Back when I interviewed him in May, MapInfo Senior Product Manager Moshe Benyamin would not commit to support, but today at GISCafe, he does.
In the very near future, we are looking to notify our customers about the availability of a new site where we will be posting a GeoRSS reader utility among other utilities for MapInfo Professional v8.5 users. The new connectivity enhancements we made in v8.5 are exciting and the GeoRSS utility highlights just one of the many ways customers can leverage the new interoperability options we now offer.
Udpate 7/18: I contacted Moshe who shared this statement regarding which GeoRSS would be supported.
The utility we are looking to share will support all three standards. [See the three detailed here; none are “official” W3C or OGC standards.] The support however will be limited to point data at this point - this is because we have seen the most number of sites with useful data one can access. With that said, we are looking to also provide the source code of this utility so our users will have the option to extend or customize the utility for their specific use.
Moshe goes on to note that when the extention will be available is not final, but suggests that those who are interested sign up for MapInfo’s e-News to learn when the resource page will be available.
by Adena Schutzberg on 07/17 at 12:02 PM |
NPR’s Day to Day speaks to Andrew Rollert, CEO of SpotScout about his online service for finding a parking spot via mobile device. Now, this is not necessariy a parking lot spot, but could be a private driveway, or on street parking spot. Folks are selling the information about who’s leaving, in the case of a public on street spot, not really the spot itself. The system goes online first in San Francisco, Boston and New York first with other cities coming later.
- via NPR listener Larry
by Adena Schutzberg on 07/17 at 10:08 AM |
Two University of Minnesota desing experts are behind the new book, Else/Where: Mapping. Per an article in the St. Paul paper, it’s about “how mapping techniques are being used to visualize a lot more than landforms and cityscapes.” Further, it’s “the second installment in an international visual/verbal collaboration focusing on the design implications of new technologies.” The blog for the book is here.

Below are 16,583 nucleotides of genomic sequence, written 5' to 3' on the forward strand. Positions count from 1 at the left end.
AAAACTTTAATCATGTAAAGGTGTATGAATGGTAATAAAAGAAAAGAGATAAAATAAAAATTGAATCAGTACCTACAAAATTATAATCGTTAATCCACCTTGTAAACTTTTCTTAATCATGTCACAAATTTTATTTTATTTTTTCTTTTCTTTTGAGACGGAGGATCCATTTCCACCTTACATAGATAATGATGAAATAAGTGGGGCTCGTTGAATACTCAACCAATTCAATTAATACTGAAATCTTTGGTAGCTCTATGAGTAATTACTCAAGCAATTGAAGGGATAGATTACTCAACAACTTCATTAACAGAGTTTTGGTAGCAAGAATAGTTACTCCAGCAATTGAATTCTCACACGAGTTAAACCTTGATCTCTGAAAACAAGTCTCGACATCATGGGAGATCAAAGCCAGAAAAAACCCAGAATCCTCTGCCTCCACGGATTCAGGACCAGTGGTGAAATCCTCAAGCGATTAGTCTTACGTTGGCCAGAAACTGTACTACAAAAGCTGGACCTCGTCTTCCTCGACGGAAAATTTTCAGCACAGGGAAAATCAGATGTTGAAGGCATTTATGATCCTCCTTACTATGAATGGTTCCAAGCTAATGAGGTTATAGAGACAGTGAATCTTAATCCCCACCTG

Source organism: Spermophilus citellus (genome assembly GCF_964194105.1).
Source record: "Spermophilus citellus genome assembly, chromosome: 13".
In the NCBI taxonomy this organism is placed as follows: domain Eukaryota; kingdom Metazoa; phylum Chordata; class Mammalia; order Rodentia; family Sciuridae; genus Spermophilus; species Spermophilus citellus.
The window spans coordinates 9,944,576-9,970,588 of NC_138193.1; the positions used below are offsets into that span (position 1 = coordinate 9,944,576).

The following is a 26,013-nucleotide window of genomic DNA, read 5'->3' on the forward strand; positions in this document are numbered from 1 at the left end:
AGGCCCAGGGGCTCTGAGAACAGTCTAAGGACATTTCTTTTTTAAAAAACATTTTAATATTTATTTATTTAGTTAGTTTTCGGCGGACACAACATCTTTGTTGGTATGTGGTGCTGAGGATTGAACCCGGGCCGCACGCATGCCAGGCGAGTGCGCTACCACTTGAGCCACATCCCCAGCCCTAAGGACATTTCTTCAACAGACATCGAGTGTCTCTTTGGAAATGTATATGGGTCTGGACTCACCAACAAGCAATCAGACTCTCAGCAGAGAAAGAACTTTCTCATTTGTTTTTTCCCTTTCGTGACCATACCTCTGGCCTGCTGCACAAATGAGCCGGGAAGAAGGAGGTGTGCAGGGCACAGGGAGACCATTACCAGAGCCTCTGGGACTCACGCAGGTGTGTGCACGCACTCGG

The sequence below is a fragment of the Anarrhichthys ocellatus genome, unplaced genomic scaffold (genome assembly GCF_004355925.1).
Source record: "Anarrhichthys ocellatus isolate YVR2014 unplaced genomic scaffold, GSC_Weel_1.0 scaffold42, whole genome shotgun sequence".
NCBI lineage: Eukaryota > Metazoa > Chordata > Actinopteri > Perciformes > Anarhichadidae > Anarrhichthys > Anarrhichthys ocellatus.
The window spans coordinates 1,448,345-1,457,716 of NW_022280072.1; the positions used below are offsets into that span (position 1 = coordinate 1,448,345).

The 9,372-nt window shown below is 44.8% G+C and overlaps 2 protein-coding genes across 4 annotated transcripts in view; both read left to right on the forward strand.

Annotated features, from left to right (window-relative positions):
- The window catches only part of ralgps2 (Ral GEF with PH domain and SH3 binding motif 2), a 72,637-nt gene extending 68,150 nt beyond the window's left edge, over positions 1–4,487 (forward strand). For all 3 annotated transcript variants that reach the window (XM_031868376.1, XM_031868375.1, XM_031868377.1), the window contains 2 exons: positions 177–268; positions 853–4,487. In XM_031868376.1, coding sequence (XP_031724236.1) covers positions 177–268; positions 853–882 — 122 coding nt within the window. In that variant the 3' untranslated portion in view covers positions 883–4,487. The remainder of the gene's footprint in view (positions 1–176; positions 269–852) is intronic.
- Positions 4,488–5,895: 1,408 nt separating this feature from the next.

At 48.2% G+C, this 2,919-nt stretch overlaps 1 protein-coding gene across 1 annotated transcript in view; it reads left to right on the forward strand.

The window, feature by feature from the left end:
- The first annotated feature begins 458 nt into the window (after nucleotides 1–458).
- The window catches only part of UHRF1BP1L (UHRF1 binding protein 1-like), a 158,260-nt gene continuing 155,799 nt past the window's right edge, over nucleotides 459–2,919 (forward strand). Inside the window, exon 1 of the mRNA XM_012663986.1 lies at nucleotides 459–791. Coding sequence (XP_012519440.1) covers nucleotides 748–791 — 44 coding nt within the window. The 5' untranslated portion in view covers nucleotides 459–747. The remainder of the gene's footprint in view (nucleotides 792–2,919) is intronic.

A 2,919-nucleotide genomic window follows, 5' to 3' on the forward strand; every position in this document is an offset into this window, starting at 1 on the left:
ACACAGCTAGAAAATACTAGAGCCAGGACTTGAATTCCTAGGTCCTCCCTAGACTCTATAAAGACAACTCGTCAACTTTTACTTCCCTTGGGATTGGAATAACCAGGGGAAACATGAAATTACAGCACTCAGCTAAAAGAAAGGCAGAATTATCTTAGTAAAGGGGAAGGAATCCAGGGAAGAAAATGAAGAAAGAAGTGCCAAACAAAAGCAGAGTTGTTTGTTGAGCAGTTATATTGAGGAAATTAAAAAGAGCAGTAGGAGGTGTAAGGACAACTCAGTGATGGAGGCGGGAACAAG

I doubt there’s much new for mapping geeks from a tech standpoint (the article seems taken with GPSdrawing.com), but the perspective of design should be interesting.
by Adena Schutzberg on 07/17 at 08:04 AM |
Public CIO offers its take on the fellow behind Expedia (the travel service) and Zillow.com (the real estate property estimating service [corrected 7/17, per comment]), Richard Barton. Paul W. Taylor argues that in both cases Barton identified “untapped legacy data streams” and knit them together.
He goes on to note:
To be sure, it is a fool’s errand to ignore this promising trend. Google Earth (or MSN Virtual Earth) is democratizing sophisticated mapping information, including those based on public GIS records.
The main point Taylor makes (he is chief strategy officer of the Center for Digital Government, the former deputy state CIO of Washington) is that government needs to look carefully at this way of looking at the world.
Update: How this for collecting legacy data? Collect all that frequest flier info in one place? (via Wired blog MonkeyBites reporting on Mashup Camp 2)
by Adena Schutzberg on 07/14 at 06:41 AM |
Reuters reports on a new website put together by volunteers from Dutch cyclists union ENFB that allows routing for bicycles travelling in The Netherlands province of Utrecht. Bike lanes are not included in car navigation software, so cyclists had to map them and include attributes important to cyclists: “road surface, scenery and if a road is well lit. One of every three trips in The Netherlands is by bike.
by Adena Schutzberg on 07/13 at 06:19 AM |